• Managing managerialism – how the 21st Century manager can truly thrive.

      Hampson, J.; Howell, T.J.; University of Derby (Youth and Policy, 2018-05)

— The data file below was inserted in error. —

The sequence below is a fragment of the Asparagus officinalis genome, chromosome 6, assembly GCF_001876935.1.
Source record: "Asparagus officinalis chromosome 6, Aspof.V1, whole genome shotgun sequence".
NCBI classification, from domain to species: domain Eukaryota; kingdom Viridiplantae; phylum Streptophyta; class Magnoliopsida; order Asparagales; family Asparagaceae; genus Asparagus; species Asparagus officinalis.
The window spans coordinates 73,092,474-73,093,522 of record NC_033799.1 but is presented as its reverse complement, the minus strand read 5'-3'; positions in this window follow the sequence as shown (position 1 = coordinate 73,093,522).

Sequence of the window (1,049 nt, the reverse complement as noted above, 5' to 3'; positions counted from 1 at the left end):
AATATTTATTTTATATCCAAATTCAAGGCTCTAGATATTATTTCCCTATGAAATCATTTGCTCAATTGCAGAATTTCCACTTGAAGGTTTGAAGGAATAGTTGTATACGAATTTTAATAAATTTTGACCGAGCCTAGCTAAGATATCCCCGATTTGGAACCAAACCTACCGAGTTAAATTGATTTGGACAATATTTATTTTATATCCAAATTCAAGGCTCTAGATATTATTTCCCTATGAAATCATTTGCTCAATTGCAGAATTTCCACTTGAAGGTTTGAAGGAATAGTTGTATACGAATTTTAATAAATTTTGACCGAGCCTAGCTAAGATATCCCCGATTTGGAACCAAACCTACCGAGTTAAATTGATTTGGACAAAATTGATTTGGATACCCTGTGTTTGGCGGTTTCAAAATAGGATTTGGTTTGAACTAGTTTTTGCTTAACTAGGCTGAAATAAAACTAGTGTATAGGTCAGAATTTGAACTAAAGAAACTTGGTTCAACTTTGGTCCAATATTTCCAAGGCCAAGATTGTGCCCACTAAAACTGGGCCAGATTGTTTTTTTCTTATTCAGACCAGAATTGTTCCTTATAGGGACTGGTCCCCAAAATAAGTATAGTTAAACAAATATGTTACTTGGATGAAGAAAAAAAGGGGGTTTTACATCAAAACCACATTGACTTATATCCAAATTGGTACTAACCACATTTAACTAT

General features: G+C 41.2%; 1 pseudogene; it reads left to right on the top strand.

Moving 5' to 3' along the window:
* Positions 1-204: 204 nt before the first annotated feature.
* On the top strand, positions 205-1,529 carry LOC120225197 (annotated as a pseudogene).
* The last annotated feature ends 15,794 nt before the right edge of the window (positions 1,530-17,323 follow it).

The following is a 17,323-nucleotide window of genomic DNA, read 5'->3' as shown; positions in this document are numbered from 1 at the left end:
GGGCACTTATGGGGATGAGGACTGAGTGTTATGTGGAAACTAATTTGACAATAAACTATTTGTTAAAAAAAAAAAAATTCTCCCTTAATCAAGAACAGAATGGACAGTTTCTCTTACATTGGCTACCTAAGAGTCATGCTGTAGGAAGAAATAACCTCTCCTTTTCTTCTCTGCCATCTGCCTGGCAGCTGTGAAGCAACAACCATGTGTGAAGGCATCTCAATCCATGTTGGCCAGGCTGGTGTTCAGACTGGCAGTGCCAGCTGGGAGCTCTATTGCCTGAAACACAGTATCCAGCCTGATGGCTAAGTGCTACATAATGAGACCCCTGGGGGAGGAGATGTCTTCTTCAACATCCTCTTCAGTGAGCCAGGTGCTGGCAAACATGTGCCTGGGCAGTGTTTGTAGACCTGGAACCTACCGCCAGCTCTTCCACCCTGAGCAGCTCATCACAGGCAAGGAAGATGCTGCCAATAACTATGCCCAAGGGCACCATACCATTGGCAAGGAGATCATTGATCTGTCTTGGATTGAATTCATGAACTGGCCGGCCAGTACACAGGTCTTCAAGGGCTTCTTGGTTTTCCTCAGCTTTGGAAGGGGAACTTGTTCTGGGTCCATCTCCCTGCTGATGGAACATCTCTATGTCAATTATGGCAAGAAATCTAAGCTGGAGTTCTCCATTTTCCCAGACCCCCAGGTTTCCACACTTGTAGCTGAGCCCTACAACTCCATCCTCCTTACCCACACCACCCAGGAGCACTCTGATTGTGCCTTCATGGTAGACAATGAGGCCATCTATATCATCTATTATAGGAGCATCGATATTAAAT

Managers embrace the current funding landscape by finding a compromise that allows them to still meet the needs of young people without selling out their values. Managers should be ‘principled pragmatists’, in pursuit of success but cautious to unravel the pedagogy of the profession clearly misunderstood by many commissioners. Rather than seeing targets as limitations, they offer the chance to be creative and refocus work into something truly meaningful. Case studies and narrative enquiries capturing lived experiences can often be the way to a funder’s heart and wallet. By promoting praxis, young people can be involved in the ethical questions around funding projects, in order to avoid teaching young people how to ‘play the system’ and enable them to tackle directly the structural systems of oppression. The socio-political forces continue to both constrain and empower practice, the survival of the profession rests on the shoulders of managers who are able to prove their worth with a foresight for strategy and a passion for people over power. Managers must shed the business-led archetype, acknowledge competitors as potential partners, meet needs less sporadically and use the tools of marketisation to achieve autonomy. By creating services that boast social capital in practitioner expertise, outstanding impactful work can be achieved Youth work is recognised as a distinct pedagogical approach to work with young people, the 21st century manager must be a campaigner where value-driven professionals leading multi-disciplinary teams can co-create change in our communities in spite of commissioners, funders and government.